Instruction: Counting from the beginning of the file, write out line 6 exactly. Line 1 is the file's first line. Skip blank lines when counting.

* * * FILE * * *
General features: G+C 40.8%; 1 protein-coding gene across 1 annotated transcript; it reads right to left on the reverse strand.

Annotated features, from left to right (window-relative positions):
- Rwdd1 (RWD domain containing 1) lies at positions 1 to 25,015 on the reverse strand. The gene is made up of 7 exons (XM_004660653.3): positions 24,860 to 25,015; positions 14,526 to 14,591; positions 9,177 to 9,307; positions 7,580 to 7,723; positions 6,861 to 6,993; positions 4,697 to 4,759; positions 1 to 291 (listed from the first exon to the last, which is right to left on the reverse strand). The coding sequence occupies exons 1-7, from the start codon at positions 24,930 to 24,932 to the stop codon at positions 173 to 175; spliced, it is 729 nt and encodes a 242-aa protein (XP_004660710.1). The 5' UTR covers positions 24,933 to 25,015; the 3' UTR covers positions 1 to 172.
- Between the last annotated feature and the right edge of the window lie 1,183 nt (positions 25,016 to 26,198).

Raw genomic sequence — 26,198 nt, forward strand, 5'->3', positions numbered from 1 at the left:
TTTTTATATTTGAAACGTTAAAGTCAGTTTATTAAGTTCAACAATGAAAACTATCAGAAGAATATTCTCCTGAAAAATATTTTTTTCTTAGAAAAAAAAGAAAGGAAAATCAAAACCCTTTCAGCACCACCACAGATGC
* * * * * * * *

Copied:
TTTTTATATTTGAAACGTTAAAGTCAGTTTATTAAGTTCAACAATGAAAACTATCAGAAGAATATTCTCCTGAAAAATATTTTTTTCTTAGAAAAAAAAGAAAGGAAAATCAAAACCCTTTCAGCACCACCACAGATGC